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Edwin Hubble in translation trouble

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Amateur historians say famed astronomer may have censored a foreign rival.

Did Edwin Hubble conspire to remove a key variable from the English translation of a rival paper?

Amateur historians and astronomers are buzzing with intrigue over allegations that the legendary US astronomer Edwin Hubble, after whom NASA’s Hubble Space Telescope is named, may have actively censored the work of a competitor to advance his own career.

Professional historians are demanding further evidence, but advocates of the position are already urging NASA to name a future space mission after the slighted researcher.

Hubble is credited with a discovery that paved the way for modern astronomy. In 1929, he published a paper1in which he reported on a correlation between the distance of galaxies from Earth and their velocities. Later dubbed Hubble’s law, the correlation shows that the further away a galaxy is, the more its light shifts towards the red end of the spectrum. This redshift implies that galaxies are moving away from the Earth, and later astronomers interpreted it as evidence that the Universe seems to be expanding.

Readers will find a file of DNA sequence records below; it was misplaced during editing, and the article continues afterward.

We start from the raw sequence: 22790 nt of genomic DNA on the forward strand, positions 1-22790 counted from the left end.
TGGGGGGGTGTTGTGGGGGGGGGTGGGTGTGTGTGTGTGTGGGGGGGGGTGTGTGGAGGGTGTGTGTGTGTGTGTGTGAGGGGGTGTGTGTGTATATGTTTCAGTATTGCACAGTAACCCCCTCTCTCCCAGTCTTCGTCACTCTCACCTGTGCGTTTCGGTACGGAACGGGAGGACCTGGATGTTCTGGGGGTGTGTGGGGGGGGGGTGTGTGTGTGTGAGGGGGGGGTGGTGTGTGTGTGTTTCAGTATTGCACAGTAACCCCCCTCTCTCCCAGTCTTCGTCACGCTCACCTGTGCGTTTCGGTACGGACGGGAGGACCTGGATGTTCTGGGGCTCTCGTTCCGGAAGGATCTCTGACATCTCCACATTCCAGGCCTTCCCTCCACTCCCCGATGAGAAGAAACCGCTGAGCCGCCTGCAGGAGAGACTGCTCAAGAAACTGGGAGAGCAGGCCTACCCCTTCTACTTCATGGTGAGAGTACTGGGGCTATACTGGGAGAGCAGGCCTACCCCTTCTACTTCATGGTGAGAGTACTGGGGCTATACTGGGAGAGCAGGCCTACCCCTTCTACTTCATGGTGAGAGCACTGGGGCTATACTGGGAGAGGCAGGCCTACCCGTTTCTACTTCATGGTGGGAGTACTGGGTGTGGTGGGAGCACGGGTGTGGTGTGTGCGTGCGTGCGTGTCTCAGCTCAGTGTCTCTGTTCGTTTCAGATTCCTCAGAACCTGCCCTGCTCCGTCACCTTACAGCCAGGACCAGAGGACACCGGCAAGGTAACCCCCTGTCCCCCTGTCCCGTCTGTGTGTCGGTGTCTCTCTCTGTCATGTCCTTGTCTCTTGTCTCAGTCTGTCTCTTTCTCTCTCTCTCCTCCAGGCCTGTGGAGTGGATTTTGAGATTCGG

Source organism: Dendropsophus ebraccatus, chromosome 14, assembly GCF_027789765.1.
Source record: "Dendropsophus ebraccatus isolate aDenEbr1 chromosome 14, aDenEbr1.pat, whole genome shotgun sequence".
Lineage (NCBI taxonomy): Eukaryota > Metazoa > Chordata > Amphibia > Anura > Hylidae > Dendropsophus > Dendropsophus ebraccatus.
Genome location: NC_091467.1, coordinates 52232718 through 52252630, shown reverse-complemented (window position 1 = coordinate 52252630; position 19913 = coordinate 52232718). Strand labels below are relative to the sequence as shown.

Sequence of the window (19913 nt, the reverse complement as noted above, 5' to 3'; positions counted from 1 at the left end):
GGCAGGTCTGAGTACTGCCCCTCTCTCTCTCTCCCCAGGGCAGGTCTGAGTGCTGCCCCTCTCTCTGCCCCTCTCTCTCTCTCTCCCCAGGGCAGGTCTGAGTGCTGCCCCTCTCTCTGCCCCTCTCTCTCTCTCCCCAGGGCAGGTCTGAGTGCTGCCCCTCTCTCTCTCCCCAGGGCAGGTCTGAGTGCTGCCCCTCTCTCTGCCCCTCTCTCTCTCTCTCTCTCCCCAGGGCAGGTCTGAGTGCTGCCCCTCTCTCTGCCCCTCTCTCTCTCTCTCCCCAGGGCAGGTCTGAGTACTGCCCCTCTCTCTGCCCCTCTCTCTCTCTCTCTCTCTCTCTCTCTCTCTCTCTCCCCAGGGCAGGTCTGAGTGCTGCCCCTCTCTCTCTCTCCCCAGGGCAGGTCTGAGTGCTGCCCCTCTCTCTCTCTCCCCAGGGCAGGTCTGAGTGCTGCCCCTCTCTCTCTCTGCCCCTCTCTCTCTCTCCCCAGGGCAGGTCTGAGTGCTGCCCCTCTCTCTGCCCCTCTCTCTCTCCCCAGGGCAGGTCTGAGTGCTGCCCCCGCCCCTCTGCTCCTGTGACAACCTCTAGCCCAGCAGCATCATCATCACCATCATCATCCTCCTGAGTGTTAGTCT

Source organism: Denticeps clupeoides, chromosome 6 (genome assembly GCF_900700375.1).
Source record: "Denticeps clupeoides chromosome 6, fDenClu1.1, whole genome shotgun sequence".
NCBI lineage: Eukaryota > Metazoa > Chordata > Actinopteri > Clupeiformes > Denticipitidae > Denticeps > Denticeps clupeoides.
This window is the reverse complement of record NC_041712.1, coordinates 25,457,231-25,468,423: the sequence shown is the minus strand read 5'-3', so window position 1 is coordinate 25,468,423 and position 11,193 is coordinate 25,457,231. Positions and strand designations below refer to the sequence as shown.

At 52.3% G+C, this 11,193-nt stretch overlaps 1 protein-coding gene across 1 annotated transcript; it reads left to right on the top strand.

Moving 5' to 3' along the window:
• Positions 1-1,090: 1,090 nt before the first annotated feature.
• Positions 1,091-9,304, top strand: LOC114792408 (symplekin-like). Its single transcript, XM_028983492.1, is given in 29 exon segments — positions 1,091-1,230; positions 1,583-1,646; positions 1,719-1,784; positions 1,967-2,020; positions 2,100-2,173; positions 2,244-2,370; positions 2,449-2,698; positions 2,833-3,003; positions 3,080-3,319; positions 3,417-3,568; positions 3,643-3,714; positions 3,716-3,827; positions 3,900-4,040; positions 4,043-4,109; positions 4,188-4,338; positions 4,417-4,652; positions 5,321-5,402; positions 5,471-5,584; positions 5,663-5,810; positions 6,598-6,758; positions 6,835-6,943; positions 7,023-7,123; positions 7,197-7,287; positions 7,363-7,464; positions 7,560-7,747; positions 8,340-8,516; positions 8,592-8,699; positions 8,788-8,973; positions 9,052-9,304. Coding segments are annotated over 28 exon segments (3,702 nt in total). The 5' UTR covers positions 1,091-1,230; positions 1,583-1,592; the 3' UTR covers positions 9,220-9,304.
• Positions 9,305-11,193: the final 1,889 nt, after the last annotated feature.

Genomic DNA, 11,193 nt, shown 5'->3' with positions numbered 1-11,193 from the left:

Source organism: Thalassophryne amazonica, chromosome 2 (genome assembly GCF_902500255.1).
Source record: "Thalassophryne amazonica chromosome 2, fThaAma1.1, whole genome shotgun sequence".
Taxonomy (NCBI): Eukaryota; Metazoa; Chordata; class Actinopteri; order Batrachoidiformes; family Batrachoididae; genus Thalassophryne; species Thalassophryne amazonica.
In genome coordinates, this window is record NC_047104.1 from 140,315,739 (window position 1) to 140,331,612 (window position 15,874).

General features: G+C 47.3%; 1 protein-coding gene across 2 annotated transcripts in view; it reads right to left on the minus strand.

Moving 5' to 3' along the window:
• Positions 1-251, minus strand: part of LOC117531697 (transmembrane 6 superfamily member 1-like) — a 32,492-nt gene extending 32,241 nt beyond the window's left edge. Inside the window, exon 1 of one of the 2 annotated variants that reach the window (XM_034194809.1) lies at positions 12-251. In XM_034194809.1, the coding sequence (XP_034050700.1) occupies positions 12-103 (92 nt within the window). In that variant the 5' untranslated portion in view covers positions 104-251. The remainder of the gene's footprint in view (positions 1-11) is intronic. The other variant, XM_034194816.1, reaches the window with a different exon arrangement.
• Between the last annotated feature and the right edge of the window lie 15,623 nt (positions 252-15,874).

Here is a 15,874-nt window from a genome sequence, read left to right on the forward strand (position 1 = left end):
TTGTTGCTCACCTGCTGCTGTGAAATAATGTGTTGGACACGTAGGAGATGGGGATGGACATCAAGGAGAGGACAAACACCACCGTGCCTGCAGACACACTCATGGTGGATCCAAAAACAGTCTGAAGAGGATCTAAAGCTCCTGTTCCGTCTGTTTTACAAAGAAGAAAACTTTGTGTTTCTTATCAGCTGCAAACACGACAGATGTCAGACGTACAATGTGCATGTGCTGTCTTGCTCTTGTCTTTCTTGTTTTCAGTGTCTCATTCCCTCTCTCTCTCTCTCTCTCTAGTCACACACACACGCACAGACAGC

But Hubble was not the first to notice this correlation. In 1927, the Belgian astronomer Georges Lemaître published a paper in French, which gave a theoretical description of the same relationship2. Lemaître also used data from others to derive the constant governing the expansion, known today has Hubble’s constant. “If you wanted to pick one person who probably deserves most credit for [discovering] the expanding Universe, it would be Lemaître,” says Robert Smith, a historian of science at the University of Alberta in Edmonton, Canada.

Historians have long been aware of Lemaître’s work, but now claims have emerged that Hubble — or someone sympathetic to him — may have taken active steps to misrepresent Lemaître’s contribution to the English-speaking world…. Read the rest of this entry »

Written by physicsgg

June 28, 2011 at 8:03 pm